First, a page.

It also costs governments and companies a substantial amount in lost revenues and illegal transactions. Susan Eustis, CEO at WinterGreen Research estimates that this figure is around $11.3 billion and she points out that the blockchain ecosystem is also at risk. Eustis also believes that his criminal activity could skyrocket as more investors and businesses enter the cryptocurrency market, especially if they do so without adequate protection.

Setting up for super security

There is a perception that the blockchain is innately secure because its records are shared and hard to alter. But, blockchain security company Comae Technologies says it is no safer than any other form of software. Indeed, its experts argue that because the blockchain is still in its infancy, it may be even less secure than software that has existed for some time. And when you factor in the issue of there being so many cryptocurrencies, each with its own particular bugs, it is a challenge to make them all secure. The answer to this will be to whittle the sector down to a few key players it seems.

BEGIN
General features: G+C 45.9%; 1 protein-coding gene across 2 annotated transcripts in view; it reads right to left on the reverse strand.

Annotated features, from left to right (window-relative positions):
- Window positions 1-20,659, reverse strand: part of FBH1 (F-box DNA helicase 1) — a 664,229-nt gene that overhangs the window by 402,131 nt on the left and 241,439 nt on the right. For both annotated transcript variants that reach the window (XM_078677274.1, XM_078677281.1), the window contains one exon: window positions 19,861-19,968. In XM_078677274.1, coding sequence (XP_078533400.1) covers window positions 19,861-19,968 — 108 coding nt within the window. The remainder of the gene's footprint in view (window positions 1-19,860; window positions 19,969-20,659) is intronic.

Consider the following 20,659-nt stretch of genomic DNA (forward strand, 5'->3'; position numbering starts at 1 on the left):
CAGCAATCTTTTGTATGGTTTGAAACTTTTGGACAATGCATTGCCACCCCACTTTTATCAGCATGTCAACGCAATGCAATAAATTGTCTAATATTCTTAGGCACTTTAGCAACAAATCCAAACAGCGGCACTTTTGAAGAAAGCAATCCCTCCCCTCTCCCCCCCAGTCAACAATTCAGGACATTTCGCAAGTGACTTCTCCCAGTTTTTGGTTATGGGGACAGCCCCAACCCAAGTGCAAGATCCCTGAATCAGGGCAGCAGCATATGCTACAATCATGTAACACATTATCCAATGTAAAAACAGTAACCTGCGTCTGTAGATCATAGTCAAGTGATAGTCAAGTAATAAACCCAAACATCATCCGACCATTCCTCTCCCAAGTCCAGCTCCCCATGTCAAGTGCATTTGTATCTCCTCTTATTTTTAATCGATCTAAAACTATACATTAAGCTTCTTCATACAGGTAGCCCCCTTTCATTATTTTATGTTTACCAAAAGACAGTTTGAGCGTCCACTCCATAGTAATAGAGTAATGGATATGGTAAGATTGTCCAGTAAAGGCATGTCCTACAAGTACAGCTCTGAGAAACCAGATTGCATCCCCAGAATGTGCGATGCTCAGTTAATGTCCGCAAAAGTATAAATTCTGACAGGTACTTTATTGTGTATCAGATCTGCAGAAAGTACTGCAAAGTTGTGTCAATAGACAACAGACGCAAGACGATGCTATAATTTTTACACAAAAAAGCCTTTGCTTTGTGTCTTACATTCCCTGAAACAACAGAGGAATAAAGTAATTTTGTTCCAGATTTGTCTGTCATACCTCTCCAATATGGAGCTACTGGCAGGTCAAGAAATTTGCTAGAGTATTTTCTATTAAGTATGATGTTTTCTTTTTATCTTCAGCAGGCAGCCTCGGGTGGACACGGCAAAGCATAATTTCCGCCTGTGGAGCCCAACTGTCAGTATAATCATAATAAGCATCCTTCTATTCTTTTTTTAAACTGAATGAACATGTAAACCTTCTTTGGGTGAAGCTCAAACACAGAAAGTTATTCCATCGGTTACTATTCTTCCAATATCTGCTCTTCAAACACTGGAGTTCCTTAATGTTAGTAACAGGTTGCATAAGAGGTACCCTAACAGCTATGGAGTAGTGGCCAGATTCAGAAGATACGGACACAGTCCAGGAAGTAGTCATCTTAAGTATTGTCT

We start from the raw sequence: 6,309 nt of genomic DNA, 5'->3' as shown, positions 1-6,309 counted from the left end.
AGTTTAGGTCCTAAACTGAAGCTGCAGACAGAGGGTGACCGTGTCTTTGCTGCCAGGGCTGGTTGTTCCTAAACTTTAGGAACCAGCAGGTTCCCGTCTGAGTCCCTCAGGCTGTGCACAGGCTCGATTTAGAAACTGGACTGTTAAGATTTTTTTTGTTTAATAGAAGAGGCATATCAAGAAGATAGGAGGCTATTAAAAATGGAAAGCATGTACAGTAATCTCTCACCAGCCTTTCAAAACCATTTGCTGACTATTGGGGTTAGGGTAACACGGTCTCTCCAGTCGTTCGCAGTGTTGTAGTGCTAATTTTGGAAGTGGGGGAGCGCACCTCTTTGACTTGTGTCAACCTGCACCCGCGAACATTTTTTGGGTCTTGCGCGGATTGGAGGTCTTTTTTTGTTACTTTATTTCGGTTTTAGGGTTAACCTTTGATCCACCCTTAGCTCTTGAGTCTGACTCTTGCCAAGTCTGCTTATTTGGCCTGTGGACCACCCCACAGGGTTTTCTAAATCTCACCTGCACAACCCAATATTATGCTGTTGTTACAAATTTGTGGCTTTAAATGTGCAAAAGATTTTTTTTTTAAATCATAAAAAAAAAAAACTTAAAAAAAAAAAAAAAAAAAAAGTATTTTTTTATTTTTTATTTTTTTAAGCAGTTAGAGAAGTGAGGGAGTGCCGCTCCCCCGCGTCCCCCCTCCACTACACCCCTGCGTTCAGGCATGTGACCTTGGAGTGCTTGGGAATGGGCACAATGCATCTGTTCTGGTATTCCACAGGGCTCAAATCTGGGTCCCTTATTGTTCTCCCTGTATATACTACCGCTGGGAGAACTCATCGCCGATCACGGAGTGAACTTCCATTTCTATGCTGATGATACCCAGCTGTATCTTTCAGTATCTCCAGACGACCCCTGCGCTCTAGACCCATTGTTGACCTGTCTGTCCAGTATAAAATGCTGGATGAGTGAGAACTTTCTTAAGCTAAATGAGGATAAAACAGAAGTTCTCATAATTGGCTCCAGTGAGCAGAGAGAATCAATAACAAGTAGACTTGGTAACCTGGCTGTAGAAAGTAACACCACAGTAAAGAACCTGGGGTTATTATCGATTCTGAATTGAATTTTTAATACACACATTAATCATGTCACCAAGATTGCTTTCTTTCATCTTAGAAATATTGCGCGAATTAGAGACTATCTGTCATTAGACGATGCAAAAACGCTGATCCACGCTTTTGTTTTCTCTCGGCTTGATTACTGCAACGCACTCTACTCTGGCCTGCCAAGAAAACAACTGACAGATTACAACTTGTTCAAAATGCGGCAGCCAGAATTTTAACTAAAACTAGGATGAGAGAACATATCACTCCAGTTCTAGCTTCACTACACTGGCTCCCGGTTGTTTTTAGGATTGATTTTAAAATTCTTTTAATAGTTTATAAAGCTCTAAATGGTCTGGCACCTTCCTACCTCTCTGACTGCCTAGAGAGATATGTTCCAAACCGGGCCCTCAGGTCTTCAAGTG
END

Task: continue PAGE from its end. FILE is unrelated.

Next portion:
Andras Cser at Forrester Research adds:” So while hacking a blockchain may be harder than breaking into a retailer’s database, the rewards are greater and you have much more information you can steal.”

A business opportunity

The situation is good news for cyber security firms. Quantstamp plans to release an automated tool that searches smart contracts for bugs, and established security firms such as McAfee Inc. may also repurpose their products for the blockchain community.

The market for software, services and hardware to secure blockchain activity was $259 million in 2017 and WinterGreen estimates it will grow to $355 billion as the digital economy expands and banks and financial institutions adopt it.  No doubt they will be keeping those funds secure.